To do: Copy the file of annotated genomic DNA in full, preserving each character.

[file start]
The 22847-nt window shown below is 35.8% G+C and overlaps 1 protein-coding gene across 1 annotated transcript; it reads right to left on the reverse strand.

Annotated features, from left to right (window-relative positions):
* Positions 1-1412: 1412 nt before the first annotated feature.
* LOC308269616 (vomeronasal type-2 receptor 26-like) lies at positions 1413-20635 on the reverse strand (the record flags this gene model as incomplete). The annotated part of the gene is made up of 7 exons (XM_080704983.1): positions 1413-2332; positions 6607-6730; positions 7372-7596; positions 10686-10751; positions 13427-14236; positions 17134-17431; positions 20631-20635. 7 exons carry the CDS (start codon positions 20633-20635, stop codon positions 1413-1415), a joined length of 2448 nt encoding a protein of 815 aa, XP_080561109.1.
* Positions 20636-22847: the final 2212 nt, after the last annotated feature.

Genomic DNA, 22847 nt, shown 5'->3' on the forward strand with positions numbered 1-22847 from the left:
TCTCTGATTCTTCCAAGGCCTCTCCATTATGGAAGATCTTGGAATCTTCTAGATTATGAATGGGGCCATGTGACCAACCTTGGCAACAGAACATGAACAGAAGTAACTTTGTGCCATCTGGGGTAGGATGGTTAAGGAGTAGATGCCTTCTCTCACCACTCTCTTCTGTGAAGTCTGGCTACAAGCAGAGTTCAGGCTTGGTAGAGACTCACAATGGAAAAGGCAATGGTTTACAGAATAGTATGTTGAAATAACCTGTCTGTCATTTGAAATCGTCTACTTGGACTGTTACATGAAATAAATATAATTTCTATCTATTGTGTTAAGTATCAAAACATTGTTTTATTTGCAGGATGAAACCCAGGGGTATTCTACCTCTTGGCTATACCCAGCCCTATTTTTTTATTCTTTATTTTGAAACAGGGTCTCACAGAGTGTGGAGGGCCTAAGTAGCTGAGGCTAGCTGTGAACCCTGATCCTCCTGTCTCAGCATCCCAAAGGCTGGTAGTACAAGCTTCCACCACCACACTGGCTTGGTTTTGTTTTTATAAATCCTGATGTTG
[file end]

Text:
The 22847-nt window shown below is 35.8% G+C and overlaps 1 protein-coding gene across 1 annotated transcript; it reads right to left on the reverse strand.

Annotated features, from left to right (window-relative positions):
* Positions 1-1412: 1412 nt before the first annotated feature.
* LOC308269616 (vomeronasal type-2 receptor 26-like) lies at positions 1413-20635 on the reverse strand (the record flags this gene model as incomplete). The annotated part of the gene is made up of 7 exons (XM_080704983.1): positions 1413-2332; positions 6607-6730; positions 7372-7596; positions 10686-10751; positions 13427-14236; positions 17134-17431; positions 20631-20635. 7 exons carry the CDS (start codon positions 20633-20635, stop codon positions 1413-1415), a joined length of 2448 nt encoding a protein of 815 aa, XP_080561109.1.
* Positions 20636-22847: the final 2212 nt, after the last annotated feature.

Genomic DNA, 22847 nt, shown 5'->3' on the forward strand with positions numbered 1-22847 from the left:
TCTCTGATTCTTCCAAGGCCTCTCCATTATGGAAGATCTTGGAATCTTCTAGATTATGAATGGGGCCATGTGACCAACCTTGGCAACAGAACATGAACAGAAGTAACTTTGTGCCATCTGGGGTAGGATGGTTAAGGAGTAGATGCCTTCTCTCACCACTCTCTTCTGTGAAGTCTGGCTACAAGCAGAGTTCAGGCTTGGTAGAGACTCACAATGGAAAAGGCAATGGTTTACAGAATAGTATGTTGAAATAACCTGTCTGTCATTTGAAATCGTCTACTTGGACTGTTACATGAAATAAATATAATTTCTATCTATTGTGTTAAGTATCAAAACATTGTTTTATTTGCAGGATGAAACCCAGGGGTATTCTACCTCTTGGCTATACCCAGCCCTATTTTTTTATTCTTTATTTTGAAACAGGGTCTCACAGAGTGTGGAGGGCCTAAGTAGCTGAGGCTAGCTGTGAACCCTGATCCTCCTGTCTCAGCATCCCAAAGGCTGGTAGTACAAGCTTCCACCACCACACTGGCTTGGTTTTGTTTTTATAAATCCTGATGTTG